The Department of Justice has failed to provide a copy of the pretrial diversion policy adopted by the Delaware U.S. attorney’s office as required by law, an open-records request lawsuit filed on Wednesday alleges.
Wednesday’s Freedom of Information Act complaint comes on the heels of a federal judge ordering the DOJ to stop dragging its feet and provide communications between the DOJ and David Weiss — documents that, as The Federalist exclusively reported on Monday, establish the DOJ sought to thwart congressional inquiries into the Justice Department’s handling of the Hunter Biden investigation.
The Heritage Foundation and its director of the Oversight Project, Mike Howell, filed suit late Wednesday in a federal court in Delaware under the Freedom of Information Act, or “FOIA,” seeking to compel the Delaware U.S. attorney’s office to produce its policy regarding pretrial diversion agreements. As the complaint stresses, the Department of Justice’s manual provides that “[e]ach U.S. Attorney’s Office shall develop and implement a policy on the use of pretrial diversion appropriate for the Office’s district.”
Because the manual uses the “shall” directive, it is a mandatory requirement for U.S. attorneys’ offices. Accordingly, the Delaware U.S. attorney’s office “must have such a policy,” the complaint emphasizes.
In the court filing, the Heritage Foundation explained that on Aug. 2, 2023, it submitted the FOIA request directly to the Delaware U.S. attorney’s office and the Department of Justice, seeking:
All records pertaining to the policy on the use of pre-trial diversion required by Justice Manual 9-22.010 for the Office of the United States Attorney for the District of Delaware (“USADE”).
The FOIA request also sought a fee waiver and “expedited processing” under the controlling regulations, arguing, “[T]he controversy surrounding the proposed Hunter Biden pretrial diversion agreement is ‘a matter of widespread and exceptional media interest in which there exists possible questions about the government’s integrity which affect public confidence.’” To support the need for an expedited response, the Heritage Foundation included a 500-plus-page appendix that included a letter from three House Committee chairs conducting oversight of the Hunter Biden plea deal, a copy of the transcript from Hunter’s July 26 plea hearing, and copies of media coverage detailing apparent irregularities of the proposed pretrial diversion agreement.
The DOJ acknowledged receipt of the FOIA request on Aug. 3, also noting the Heritage Foundation’s request for an expedited response. However, to date, the DOJ has failed to respond to the request for expedited processing, even though FOIA requires an agency to respond to such requests within 10 days. The DOJ’s violation of the FOIA mandate prompted Wednesday’s lawsuit and the Heritage Foundation’s request for a preliminary and permanent injunction compelling the DOJ to produce the policy and any other responsive records within 20 days of the court order.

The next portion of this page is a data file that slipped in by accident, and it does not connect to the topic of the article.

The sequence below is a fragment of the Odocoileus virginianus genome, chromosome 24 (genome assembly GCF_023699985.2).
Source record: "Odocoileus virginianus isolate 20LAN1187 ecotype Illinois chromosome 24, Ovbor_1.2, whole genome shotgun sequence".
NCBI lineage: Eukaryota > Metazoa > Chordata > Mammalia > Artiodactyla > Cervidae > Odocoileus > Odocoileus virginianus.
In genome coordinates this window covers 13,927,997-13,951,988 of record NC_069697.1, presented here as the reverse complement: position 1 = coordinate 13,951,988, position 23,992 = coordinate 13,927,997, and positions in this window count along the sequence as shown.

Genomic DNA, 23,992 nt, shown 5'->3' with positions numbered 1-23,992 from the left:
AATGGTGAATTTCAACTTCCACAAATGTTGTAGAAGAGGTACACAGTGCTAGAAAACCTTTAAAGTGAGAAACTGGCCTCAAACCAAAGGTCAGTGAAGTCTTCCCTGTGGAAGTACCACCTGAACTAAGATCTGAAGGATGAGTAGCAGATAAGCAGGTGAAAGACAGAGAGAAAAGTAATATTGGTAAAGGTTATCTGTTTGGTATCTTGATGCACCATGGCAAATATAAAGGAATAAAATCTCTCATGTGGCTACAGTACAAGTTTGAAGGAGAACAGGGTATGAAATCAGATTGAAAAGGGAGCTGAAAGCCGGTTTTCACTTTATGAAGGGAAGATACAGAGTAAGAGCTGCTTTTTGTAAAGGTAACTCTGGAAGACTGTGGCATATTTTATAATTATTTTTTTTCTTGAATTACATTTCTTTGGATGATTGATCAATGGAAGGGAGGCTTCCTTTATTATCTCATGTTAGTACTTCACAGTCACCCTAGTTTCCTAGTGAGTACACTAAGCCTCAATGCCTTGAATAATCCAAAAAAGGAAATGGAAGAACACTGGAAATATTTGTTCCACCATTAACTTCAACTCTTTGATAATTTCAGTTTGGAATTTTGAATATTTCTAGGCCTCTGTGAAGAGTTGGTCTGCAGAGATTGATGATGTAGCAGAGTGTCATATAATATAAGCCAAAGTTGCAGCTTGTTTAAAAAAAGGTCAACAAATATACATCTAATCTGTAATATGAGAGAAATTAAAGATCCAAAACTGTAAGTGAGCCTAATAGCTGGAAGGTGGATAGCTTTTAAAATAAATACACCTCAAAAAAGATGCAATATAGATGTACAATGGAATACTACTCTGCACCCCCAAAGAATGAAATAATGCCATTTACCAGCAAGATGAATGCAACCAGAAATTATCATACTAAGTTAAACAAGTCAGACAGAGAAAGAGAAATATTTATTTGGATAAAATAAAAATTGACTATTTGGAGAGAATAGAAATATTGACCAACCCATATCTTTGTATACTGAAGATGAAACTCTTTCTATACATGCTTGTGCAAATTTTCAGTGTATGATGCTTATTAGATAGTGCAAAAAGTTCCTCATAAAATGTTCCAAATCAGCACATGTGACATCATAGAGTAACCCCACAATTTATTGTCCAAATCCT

It is unclear how long it will take the court to address the Heritage Foundation’s complaint and its request for a preliminary injunction, but Wednesday’s complaint presents a prime example of the need for an expedited production of documents.
A little over a month ago, Hunter Biden appeared in federal court to enter a guilty plea on two misdemeanor tax counts, with the pretrial diversion agreement on a felony gun count set to be accepted the same day by the probation office. That plea deal imploded when the presiding judge pushed the Delaware U.S. attorney’s office on the validity of the pretrial diversion agreement and its inclusion of a broad promise by the government not to prosecute the president’s son for crimes far removed from the gun charge. The court then ordered additional briefing before adjourning the hearing.
Two weeks later, U.S. Attorney Weiss’s team informed the court that a plea deal could not be finalized and requested the court dismiss the tax charges so he could refile where venue was appropriate — something possible following Attorney General Merrick Garland’s appointment of Weiss as special counsel.
Weiss has yet to file charges against Hunter Biden — unless, of course, they have been filed under seal. Weiss’s failure to aggressively seek an indictment against the president’s son suggests the special counsel appointment changed nothing. In any event, Weiss cannot be trusted after his office negotiated the sweetheart plea deal that included the pretrial diversion “get-out-of-jail-free” agreement. And given the DOJ’s resistance to turning over the Delaware U.S. attorney’s policy on pretrial diversion agreements, it seems likely Garland knows that document will provide further proof of the impropriety of the deal gifted to the president’s son.